Whilst the combination of THC, THCV, beta-caryophyllene, limonene and pinene can be used to beat stress and anxiety, in some people too high a dose of this combination may produce an “edgy” feeling. This sort of combination may be most useful for those needing a daytime boost, and is perhaps usually best taken in low doses. Those who suffer from both anxiety and depression may also find particular use with such a combination of cannabinoids and terpenes.

terpenes in cannabis cannabis - myrcene, limonene, caryophyllene, linalool
Crash course in terpenes by THC Design.

Figuring Out the Right Dosage & Ingestion Method for You

Everybody has their own endocannabinoid system (ECS), meaning that they can react very differently to the same sets of cannabinoids and terpenes. Although there are some patterns in terms of what cannabinoids and terpenes are useful for which condition/s, this does not necessarily hold true for everyone.

Different ingestion methods also have different effects, and some ingestion methods take longer to take effect. Smoking, vaping or inhaling cannabis has an immediate effect; tinctures take between 15 minutes and 1 hour to take effect; and edibles take about 1 – 2 hours to take effect (and is usually stronger & longer-lasting, too, as it passes through the liver first rather than through the lungs).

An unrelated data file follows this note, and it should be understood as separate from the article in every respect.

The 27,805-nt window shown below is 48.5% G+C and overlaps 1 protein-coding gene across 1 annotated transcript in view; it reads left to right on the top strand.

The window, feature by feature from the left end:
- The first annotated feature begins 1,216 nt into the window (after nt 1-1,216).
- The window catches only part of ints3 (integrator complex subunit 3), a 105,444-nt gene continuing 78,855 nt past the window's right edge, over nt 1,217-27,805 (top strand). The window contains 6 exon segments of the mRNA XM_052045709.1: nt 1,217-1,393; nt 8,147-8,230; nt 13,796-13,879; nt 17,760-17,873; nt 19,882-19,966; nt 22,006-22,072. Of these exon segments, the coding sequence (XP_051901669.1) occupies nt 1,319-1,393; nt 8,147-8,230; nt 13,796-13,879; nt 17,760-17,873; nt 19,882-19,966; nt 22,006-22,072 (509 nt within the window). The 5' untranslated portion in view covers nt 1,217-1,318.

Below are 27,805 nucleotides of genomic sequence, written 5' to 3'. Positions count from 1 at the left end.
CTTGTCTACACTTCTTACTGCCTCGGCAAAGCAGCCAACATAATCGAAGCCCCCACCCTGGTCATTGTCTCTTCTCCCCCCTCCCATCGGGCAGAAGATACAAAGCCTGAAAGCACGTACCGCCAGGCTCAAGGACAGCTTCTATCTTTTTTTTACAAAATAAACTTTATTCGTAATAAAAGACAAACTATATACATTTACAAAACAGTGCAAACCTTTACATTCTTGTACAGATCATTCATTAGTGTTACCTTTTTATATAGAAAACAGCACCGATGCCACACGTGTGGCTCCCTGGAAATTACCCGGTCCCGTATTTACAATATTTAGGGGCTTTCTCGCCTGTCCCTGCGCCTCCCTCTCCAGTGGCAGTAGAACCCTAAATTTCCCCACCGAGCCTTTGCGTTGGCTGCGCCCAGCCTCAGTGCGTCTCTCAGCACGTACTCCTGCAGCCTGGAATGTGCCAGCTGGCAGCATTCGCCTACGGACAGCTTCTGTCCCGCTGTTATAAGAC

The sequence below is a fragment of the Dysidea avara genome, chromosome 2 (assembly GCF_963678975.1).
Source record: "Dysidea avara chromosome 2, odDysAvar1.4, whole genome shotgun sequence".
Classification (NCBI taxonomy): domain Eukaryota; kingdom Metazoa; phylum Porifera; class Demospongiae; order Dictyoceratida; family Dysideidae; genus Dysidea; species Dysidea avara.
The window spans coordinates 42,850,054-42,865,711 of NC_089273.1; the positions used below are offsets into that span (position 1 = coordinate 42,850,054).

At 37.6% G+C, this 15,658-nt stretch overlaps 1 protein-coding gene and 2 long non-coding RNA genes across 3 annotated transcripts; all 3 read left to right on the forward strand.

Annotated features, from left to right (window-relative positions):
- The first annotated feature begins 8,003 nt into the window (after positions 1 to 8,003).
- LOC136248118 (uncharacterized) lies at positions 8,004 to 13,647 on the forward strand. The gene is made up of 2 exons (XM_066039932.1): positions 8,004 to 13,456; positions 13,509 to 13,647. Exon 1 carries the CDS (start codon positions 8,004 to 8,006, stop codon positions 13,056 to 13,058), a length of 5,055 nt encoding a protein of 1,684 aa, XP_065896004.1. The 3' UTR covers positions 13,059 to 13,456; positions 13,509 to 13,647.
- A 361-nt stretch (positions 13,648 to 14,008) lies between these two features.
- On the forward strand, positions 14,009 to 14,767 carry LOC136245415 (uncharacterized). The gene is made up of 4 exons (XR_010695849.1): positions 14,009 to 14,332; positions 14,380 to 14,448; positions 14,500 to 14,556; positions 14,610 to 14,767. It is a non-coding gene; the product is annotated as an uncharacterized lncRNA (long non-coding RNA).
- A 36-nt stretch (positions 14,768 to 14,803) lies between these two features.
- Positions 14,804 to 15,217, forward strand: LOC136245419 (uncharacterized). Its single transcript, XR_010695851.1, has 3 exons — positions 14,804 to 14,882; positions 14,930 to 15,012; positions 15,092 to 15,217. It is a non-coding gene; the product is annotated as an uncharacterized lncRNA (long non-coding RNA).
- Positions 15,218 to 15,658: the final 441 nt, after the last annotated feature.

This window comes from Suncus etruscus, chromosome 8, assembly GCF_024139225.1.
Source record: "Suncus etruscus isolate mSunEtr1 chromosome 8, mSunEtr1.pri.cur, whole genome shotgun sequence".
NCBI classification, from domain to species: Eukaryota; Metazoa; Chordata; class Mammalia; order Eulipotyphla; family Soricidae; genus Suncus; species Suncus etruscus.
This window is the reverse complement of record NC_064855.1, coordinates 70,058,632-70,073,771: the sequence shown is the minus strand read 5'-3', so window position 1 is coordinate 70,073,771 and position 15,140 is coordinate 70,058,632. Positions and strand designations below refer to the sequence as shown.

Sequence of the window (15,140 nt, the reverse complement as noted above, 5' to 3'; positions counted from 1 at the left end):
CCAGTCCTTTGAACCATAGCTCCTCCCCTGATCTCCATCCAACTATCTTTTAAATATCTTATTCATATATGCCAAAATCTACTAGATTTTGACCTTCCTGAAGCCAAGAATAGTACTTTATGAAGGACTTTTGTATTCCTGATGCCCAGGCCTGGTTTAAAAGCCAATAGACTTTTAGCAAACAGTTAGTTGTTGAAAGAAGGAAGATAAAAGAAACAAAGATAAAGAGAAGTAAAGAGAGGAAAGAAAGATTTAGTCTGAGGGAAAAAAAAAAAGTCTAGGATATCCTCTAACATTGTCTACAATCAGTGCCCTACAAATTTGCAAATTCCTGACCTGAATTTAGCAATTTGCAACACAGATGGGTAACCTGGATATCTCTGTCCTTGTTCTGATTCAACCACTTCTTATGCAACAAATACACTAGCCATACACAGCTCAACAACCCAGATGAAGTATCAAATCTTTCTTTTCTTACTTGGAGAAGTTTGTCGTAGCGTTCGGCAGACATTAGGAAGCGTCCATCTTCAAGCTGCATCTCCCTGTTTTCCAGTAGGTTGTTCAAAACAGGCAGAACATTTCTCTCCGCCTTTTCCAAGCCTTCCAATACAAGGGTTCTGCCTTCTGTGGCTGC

Some conditions require an ingestion method that takes immediate effect (e.g. the tremors associated with Parkinson’s), whereas other conditions require an ingestion method that is more long-lasting. Whilst inhaling or vaping cannabis can help for sudden anxiety attacks, a tincture can have longer-lasting effects. This can make tinctures useful for conditions like insomnia, where long-lasting effects can be particularly useful to aid sleep. Have a look at our Guide to Dosing for more detailed information on dosing cannabis.

Dosing cannabis for stress, anxiety and depression